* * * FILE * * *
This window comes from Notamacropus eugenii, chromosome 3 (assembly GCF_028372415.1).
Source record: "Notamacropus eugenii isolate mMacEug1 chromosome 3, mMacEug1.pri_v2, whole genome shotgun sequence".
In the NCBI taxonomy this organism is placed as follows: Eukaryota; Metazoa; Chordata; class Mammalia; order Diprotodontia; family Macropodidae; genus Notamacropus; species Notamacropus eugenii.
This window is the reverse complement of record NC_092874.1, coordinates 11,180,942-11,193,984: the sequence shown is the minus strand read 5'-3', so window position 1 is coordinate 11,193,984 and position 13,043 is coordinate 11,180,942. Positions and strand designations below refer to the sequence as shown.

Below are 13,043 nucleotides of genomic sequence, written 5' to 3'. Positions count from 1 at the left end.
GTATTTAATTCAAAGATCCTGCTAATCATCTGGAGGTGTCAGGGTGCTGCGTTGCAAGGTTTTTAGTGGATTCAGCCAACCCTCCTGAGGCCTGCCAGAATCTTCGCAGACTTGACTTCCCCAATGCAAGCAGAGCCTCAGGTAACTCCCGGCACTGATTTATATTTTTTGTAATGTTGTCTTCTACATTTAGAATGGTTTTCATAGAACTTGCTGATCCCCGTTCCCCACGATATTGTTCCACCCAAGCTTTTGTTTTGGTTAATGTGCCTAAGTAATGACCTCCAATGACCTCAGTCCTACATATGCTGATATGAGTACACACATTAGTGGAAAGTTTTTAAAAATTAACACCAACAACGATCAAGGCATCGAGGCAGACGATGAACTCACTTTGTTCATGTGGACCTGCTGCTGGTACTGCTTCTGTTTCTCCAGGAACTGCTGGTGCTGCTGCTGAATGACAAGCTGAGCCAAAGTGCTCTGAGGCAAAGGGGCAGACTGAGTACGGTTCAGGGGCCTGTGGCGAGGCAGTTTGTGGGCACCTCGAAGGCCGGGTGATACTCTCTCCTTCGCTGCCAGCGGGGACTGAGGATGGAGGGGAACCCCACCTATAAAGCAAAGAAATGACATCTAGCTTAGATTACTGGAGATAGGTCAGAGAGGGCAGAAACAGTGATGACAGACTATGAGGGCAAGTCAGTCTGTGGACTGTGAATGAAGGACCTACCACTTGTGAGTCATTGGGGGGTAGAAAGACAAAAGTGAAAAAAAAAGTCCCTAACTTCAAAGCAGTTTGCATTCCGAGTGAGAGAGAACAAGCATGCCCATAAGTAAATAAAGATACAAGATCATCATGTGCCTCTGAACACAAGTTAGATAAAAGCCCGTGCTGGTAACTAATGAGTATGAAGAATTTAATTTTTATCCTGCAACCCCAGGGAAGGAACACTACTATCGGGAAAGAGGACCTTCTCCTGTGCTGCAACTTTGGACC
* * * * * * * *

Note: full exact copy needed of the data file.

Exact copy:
This window comes from Notamacropus eugenii, chromosome 3 (assembly GCF_028372415.1).
Source record: "Notamacropus eugenii isolate mMacEug1 chromosome 3, mMacEug1.pri_v2, whole genome shotgun sequence".
In the NCBI taxonomy this organism is placed as follows: Eukaryota; Metazoa; Chordata; class Mammalia; order Diprotodontia; family Macropodidae; genus Notamacropus; species Notamacropus eugenii.
This window is the reverse complement of record NC_092874.1, coordinates 11,180,942-11,193,984: the sequence shown is the minus strand read 5'-3', so window position 1 is coordinate 11,193,984 and position 13,043 is coordinate 11,180,942. Positions and strand designations below refer to the sequence as shown.

Below are 13,043 nucleotides of genomic sequence, written 5' to 3'. Positions count from 1 at the left end.
GTATTTAATTCAAAGATCCTGCTAATCATCTGGAGGTGTCAGGGTGCTGCGTTGCAAGGTTTTTAGTGGATTCAGCCAACCCTCCTGAGGCCTGCCAGAATCTTCGCAGACTTGACTTCCCCAATGCAAGCAGAGCCTCAGGTAACTCCCGGCACTGATTTATATTTTTTGTAATGTTGTCTTCTACATTTAGAATGGTTTTCATAGAACTTGCTGATCCCCGTTCCCCACGATATTGTTCCACCCAAGCTTTTGTTTTGGTTAATGTGCCTAAGTAATGACCTCCAATGACCTCAGTCCTACATATGCTGATATGAGTACACACATTAGTGGAAAGTTTTTAAAAATTAACACCAACAACGATCAAGGCATCGAGGCAGACGATGAACTCACTTTGTTCATGTGGACCTGCTGCTGGTACTGCTTCTGTTTCTCCAGGAACTGCTGGTGCTGCTGCTGAATGACAAGCTGAGCCAAAGTGCTCTGAGGCAAAGGGGCAGACTGAGTACGGTTCAGGGGCCTGTGGCGAGGCAGTTTGTGGGCACCTCGAAGGCCGGGTGATACTCTCTCCTTCGCTGCCAGCGGGGACTGAGGATGGAGGGGAACCCCACCTATAAAGCAAAGAAATGACATCTAGCTTAGATTACTGGAGATAGGTCAGAGAGGGCAGAAACAGTGATGACAGACTATGAGGGCAAGTCAGTCTGTGGACTGTGAATGAAGGACCTACCACTTGTGAGTCATTGGGGGGTAGAAAGACAAAAGTGAAAAAAAAAGTCCCTAACTTCAAAGCAGTTTGCATTCCGAGTGAGAGAGAACAAGCATGCCCATAAGTAAATAAAGATACAAGATCATCATGTGCCTCTGAACACAAGTTAGATAAAAGCCCGTGCTGGTAACTAATGAGTATGAAGAATTTAATTTTTATCCTGCAACCCCAGGGAAGGAACACTACTATCGGGAAAGAGGACCTTCTCCTGTGCTGCAACTTTGGACC